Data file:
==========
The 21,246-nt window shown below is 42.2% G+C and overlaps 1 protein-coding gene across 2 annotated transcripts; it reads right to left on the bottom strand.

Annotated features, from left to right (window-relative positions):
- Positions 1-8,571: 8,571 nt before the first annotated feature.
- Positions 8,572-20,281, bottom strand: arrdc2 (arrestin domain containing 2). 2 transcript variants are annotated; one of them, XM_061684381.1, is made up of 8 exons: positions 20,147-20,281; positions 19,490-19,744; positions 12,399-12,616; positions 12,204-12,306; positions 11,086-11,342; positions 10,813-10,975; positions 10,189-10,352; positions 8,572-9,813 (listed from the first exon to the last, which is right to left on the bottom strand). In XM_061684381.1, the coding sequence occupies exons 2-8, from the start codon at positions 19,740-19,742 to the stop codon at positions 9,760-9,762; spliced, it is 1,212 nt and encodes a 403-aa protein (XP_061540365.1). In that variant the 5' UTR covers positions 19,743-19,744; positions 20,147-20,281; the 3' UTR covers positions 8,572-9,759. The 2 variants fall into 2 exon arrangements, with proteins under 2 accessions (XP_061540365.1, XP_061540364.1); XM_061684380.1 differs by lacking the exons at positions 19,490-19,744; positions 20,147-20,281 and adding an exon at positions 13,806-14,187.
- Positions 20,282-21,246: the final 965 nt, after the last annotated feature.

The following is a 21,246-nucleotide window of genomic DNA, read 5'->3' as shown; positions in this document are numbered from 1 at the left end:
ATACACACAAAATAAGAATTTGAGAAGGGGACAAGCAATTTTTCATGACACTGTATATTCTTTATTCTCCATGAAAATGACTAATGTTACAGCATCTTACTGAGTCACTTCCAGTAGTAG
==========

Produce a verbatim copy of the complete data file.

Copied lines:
The 21,246-nt window shown below is 42.2% G+C and overlaps 1 protein-coding gene across 2 annotated transcripts; it reads right to left on the bottom strand.

Annotated features, from left to right (window-relative positions):
- Positions 1-8,571: 8,571 nt before the first annotated feature.
- Positions 8,572-20,281, bottom strand: arrdc2 (arrestin domain containing 2). 2 transcript variants are annotated; one of them, XM_061684381.1, is made up of 8 exons: positions 20,147-20,281; positions 19,490-19,744; positions 12,399-12,616; positions 12,204-12,306; positions 11,086-11,342; positions 10,813-10,975; positions 10,189-10,352; positions 8,572-9,813 (listed from the first exon to the last, which is right to left on the bottom strand). In XM_061684381.1, the coding sequence occupies exons 2-8, from the start codon at positions 19,740-19,742 to the stop codon at positions 9,760-9,762; spliced, it is 1,212 nt and encodes a 403-aa protein (XP_061540365.1). In that variant the 5' UTR covers positions 19,743-19,744; positions 20,147-20,281; the 3' UTR covers positions 8,572-9,759. The 2 variants fall into 2 exon arrangements, with proteins under 2 accessions (XP_061540365.1, XP_061540364.1); XM_061684380.1 differs by lacking the exons at positions 19,490-19,744; positions 20,147-20,281 and adding an exon at positions 13,806-14,187.
- Positions 20,282-21,246: the final 965 nt, after the last annotated feature.

The following is a 21,246-nucleotide window of genomic DNA, read 5'->3' as shown; positions in this document are numbered from 1 at the left end:
ATACACACAAAATAAGAATTTGAGAAGGGGACAAGCAATTTTTCATGACACTGTATATTCTTTATTCTCCATGAAAATGACTAATGTTACAGCATCTTACTGAGTCACTTCCAGTAGTAG